Moving towards a single source of reliable open data on services to improve people’s quality of life
Most of us who’ve worked in or with the public and voluntary sectors will have come across a plethora of directories of services from registers of specialists kept by a department to more general lists of family services, sporting activities and advisers. The prevalence of such directories of overlapping content and variable quality is a testament to how far away we are from achieving an efficient means of getting accurate information. Now the Local Government Association (LGA) is piloting an approach to bring us closer to that goal. Here I summarise the approach being taken and provide some links for open data people who want to get more involved.
In 2017 the LGA ran a project with Lancashire councils to gather service data in a consistent tabular format defined by the local government standards body, iStandUK. The project showed that, in addition to well-organised governance and data assurance mechanisms, a richer data structure is needed to make a directory more powerful than the results of a simple Google search. The LGA is aiming to provide more trusted, specific and personalised search results appropriate to where someone lives, what their needs are and what time they might have available rather than a long list of potential service providers that will require further research to identify appropriateness and eligibility.
In parallel with that work, the Open Referral international standard has matured with similar aims although they have not yet achieved the level of personalisation that the LGA aspires to. The LGA is now ready to trial a refined and extended version of the Open Referral standard building on the lessons of the 2017 project. The standard will be adopted by three councils collating directories as part of a project sponsored by the Department for Digital, Culture, Media & Sport to identify services that help address loneliness (see strategy paper). Other councils and their suppliers are keen to be involved so they’ll be kept informed and given opportunities to participate in collecting and consuming data.
Refining and applying the Open Referral standard
In liaison with the Open Referral community of users, we will:
- extend its schema to enrich the way we describe services and facilitate more personalised search results
- constrain the resultant schema via an “application profile” that says which parts of the schema to use and which standard vocabularies should be referenced to describe each service. The constrained version of the schema concentrates on what is most important for the discovery of local services in England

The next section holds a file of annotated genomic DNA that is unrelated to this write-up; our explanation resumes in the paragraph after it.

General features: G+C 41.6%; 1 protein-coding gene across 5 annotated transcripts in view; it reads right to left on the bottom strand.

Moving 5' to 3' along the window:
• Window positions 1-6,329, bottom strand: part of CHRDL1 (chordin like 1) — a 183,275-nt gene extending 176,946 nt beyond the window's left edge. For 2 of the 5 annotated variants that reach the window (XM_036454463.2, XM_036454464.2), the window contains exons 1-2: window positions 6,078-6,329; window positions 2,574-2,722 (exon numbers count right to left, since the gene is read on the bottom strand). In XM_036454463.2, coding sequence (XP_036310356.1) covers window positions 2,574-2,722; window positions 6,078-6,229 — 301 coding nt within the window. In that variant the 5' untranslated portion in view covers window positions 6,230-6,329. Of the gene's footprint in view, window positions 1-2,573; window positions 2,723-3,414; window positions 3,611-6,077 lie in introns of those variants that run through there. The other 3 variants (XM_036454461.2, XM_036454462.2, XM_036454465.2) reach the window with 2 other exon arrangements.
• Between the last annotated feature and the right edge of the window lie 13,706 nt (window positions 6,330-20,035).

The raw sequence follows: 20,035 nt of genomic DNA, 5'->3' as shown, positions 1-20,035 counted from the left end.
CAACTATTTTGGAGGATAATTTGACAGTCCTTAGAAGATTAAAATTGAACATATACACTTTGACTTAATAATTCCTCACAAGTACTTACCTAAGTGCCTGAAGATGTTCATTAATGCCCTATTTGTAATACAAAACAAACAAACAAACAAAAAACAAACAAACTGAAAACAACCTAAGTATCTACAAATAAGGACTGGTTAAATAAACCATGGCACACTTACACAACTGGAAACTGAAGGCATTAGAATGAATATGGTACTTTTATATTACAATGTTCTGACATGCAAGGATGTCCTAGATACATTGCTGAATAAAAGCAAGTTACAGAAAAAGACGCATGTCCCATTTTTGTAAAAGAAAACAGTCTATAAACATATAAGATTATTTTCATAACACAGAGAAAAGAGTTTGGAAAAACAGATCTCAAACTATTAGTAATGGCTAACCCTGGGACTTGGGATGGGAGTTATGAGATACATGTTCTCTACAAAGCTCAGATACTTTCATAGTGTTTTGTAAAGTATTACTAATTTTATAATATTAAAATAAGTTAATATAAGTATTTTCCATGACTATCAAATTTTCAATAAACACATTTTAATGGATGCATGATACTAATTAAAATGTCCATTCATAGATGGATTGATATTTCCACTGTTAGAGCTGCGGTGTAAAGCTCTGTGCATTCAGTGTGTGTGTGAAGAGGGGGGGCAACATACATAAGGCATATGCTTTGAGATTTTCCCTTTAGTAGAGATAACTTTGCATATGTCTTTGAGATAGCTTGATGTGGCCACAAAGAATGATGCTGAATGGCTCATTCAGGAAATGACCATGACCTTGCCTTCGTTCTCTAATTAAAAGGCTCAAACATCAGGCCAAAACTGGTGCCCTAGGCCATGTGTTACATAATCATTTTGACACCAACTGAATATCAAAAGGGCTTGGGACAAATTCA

Our schema extensions will test the viability of more formal structures for data defining service coverage, eligibility and third party reviews. These extensions provide an alternative to the simple text fields in the core Open Referral specification. The intention is to provide sufficient information for a search to be able to narrow down services to a small list well-suited to someone’s needs. An example enquirer might be a woman in her fifties in a rural location with mobility problems looking to socialise more.
The application profile will define how publishers should reference service coverage using standard Office of National Statistics (ONS) area identifiers and service types from an extended version of the LGA’s Service types list. The Circumstances list maintained by the LGA will be used to reference target audiences and eligibility criteria. It is hoped that links from circumstances and needs to appropriate types of service will help search engines narrow down which services are relevant to an enquiry. Project participants will help refine these standard lists by marking up a copy of this extract of lists and we’ll test the feasibility of the whole approach.
Accessing the data via web services
Standard web methods, extending those defined by Open Referral, are being defined for retrieving service directory data. We’re consulting directory software suppliers who’ve shown an interest in supporting the standard. These include Place Cube, who have a service directory product which supports the LGA’s version 1 standard, and Public Consulting Group.
The model approach will be illustrated by a central database taking directories from several sources and providing an Application Programmer Interface (API) to query data on local services. It will apply the circumstance/need definitions to pinpoint suitable services for an enquirer. In September 2019 the project will commission a service finder application to use the API of the consolidated data and of directories from suppliers who implement the standard.
Working in the open
Of course, everything is being developed in the open, all software will be open source and data from participating councils will be published with an open government licence.
Contact me or the LGA for more information if you’d like to be involved as a council, an open data person or a relevant software developer.